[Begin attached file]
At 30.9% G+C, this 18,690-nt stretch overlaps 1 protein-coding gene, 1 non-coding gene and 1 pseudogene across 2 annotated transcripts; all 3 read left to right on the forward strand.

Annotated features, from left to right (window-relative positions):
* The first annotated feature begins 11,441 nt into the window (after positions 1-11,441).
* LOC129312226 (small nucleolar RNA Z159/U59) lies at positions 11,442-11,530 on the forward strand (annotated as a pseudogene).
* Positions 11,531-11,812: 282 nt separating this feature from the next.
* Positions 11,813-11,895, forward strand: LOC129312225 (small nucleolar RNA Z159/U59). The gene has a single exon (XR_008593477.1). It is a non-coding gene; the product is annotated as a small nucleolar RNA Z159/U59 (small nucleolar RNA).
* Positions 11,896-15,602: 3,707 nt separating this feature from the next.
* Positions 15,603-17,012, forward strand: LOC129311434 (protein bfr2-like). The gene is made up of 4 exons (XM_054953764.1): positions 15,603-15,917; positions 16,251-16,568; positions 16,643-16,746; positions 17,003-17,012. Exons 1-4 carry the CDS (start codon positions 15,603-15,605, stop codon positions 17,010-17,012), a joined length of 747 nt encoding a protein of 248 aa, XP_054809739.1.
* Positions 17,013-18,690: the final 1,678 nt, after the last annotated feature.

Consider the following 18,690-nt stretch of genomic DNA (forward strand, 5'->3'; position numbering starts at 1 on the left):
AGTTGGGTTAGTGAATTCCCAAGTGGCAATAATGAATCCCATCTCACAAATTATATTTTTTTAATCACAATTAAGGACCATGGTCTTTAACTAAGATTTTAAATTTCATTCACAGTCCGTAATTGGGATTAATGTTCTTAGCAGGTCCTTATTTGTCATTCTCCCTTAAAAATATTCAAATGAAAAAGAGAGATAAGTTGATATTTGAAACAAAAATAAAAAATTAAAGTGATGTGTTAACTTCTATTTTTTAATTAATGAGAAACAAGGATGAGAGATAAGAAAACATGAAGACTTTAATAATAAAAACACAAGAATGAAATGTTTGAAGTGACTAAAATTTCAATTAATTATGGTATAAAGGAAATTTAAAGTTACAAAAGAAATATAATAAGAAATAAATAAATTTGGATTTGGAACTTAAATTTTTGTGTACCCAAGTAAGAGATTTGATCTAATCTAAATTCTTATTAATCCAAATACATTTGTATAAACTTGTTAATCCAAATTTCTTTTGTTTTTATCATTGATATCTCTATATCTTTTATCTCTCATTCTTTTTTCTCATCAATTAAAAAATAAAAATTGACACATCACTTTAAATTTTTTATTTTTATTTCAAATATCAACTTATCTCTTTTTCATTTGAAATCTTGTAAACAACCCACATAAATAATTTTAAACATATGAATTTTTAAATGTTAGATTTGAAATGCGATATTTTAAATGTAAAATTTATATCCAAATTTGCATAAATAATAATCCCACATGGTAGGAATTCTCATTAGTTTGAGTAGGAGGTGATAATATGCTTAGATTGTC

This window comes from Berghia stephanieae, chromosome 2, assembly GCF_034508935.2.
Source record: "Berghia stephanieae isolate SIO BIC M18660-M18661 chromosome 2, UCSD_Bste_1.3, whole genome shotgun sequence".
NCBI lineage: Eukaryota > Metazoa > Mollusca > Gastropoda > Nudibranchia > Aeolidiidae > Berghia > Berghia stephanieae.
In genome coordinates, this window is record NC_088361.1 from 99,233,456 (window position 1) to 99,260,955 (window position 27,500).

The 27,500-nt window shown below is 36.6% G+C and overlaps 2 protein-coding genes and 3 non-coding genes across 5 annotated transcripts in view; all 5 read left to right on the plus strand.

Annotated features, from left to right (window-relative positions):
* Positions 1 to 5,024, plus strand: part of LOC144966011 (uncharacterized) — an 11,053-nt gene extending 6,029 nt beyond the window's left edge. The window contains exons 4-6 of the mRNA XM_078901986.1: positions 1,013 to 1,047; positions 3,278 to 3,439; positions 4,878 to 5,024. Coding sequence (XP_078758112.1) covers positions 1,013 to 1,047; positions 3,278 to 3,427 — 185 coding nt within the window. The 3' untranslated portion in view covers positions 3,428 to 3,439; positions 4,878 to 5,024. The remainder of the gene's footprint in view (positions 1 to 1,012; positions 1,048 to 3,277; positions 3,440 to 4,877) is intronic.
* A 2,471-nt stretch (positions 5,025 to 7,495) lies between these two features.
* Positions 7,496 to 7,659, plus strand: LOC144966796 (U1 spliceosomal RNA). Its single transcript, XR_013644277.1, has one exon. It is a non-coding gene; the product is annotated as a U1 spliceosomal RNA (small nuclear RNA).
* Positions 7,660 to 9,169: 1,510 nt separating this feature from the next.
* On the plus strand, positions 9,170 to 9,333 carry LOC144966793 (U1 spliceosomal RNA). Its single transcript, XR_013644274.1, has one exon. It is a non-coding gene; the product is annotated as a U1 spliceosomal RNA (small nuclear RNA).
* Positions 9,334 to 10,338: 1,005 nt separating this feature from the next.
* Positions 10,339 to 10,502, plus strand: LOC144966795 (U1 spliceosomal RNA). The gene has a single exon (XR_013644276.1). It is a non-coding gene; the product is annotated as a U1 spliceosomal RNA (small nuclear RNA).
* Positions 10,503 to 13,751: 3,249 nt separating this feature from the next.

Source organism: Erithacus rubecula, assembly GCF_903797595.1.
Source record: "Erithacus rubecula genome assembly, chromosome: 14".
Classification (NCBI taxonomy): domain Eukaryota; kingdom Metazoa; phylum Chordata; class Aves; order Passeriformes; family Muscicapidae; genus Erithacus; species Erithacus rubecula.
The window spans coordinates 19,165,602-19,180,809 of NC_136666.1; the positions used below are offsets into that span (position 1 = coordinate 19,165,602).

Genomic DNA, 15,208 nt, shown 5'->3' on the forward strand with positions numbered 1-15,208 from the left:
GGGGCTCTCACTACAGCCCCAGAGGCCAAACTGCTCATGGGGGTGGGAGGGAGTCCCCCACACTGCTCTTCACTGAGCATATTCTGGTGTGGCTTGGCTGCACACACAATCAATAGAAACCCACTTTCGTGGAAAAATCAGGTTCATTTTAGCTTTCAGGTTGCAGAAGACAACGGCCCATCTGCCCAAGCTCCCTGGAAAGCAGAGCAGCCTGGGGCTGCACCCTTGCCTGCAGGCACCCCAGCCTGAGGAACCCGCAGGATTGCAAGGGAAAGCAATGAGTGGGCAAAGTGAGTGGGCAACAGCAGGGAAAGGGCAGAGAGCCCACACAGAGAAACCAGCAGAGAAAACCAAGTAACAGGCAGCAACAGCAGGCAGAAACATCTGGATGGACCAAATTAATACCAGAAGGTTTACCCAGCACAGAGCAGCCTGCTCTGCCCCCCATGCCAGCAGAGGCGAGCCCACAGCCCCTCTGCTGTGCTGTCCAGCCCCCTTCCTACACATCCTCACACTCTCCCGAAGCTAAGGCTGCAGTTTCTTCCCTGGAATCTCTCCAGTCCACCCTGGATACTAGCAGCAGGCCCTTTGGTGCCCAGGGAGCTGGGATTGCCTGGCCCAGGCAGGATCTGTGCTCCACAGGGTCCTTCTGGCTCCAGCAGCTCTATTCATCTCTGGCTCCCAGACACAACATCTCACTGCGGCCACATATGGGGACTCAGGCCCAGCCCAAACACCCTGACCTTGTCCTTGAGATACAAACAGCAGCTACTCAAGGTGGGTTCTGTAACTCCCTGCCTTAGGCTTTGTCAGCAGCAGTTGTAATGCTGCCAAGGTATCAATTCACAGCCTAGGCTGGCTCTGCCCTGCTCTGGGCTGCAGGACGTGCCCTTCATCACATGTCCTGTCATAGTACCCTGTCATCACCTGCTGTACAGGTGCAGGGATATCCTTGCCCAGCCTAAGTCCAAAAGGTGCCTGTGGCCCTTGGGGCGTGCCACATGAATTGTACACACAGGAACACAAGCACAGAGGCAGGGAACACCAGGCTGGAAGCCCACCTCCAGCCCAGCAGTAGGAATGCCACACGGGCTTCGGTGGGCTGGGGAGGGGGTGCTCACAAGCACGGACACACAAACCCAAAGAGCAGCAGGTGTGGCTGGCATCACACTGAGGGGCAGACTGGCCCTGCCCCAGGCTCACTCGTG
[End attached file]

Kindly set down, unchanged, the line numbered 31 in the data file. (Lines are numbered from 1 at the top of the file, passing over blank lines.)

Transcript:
GGGGCTCTCACTACAGCCCCAGAGGCCAAACTGCTCATGGGGGTGGGAGGGAGTCCCCCACACTGCTCTTCACTGAGCATATTCTGGTGTGGCTTGGCTGCACACACAATCAATAGAAACCCACTTTCGTGGAAAAATCAGGTTCATTTTAGCTTTCAGGTTGCAGAAGACAACGGCCCATCTGCCCAAGCTCCCTGGAAAGCAGAGCAGCCTGGGGCTGCACCCTTGCCTGCAGGCACCCCAGCCTGAGGAACCCGCAGGATTGCAAGGGAAAGCAATGAGTGGGCAAAGTGAGTGGGCAACAGCAGGGAAAGGGCAGAGAGCCCACACAGAGAAACCAGCAGAGAAAACCAAGTAACAGGCAGCAACAGCAGGCAGAAACATCTGGATGGACCAAATTAATACCAGAAGGTTTACCCAGCACAGAGCAGCCTGCTCTGCCCCCCATGCCAGCAGAGGCGAGCCCACAGCCCCTCTGCTGTGCTGTCCAGCCCCCTTCCTACACATCCTCACACTCTCCCGAAGCTAAGGCTGCAGTTTCTTCCCTGGAATCTCTCCAGTCCACCCTGGATACTAGCAGCAGGCCCTTTGGTGCCCAGGGAGCTGGGATTGCCTGGCCCAGGCAGGATCTGTGCTCCACAGGGTCCTTCTGGCTCCAGCAGCTCTATTCATCTCTGGCTCCCAGACACAACATCTCACTGCGGCCACATATGGGGACTCAGGCCCAGCCCAAACACCCTGACCTTGTCCTTGAGATACAAACAGCAGCTACTCAAGGTGGGTTCTGTAACTCCCTGCCTTAGGCTTTGTCAGCAGCAGTTGTAATGCTGCCAAGGTATCAATTCACAGCCTAGGCTGGCTCTGCCCTGCTCTGGGCTGCAGGACGTGCCCTTCATCACATGTCCTGTCATAGTACCCTGTCATCACCTGCTGTACAGGTGCAGGGATATCCTTGCCCAGCCTAAGTCCAAAAGGTGCCTGTGGCCCTTGGGGCGTGCCACATGAATTGTACACACAGGAACACAAGCACAGAGGCAGGGAACACCAGGCTGGAAGCCCACCTCCAGCCCAGCAGTAGGAATGCCACACGGGCTTCGGTGGGCTGGGGAGGGGGTGCTCACAAGCACGGACACACAAACCCAAAGAGCAGCAGGTGTGGCTGGCATCACACTGAGGGGCAGACTGGCCCTGCCCCAGGCTCACTCGTG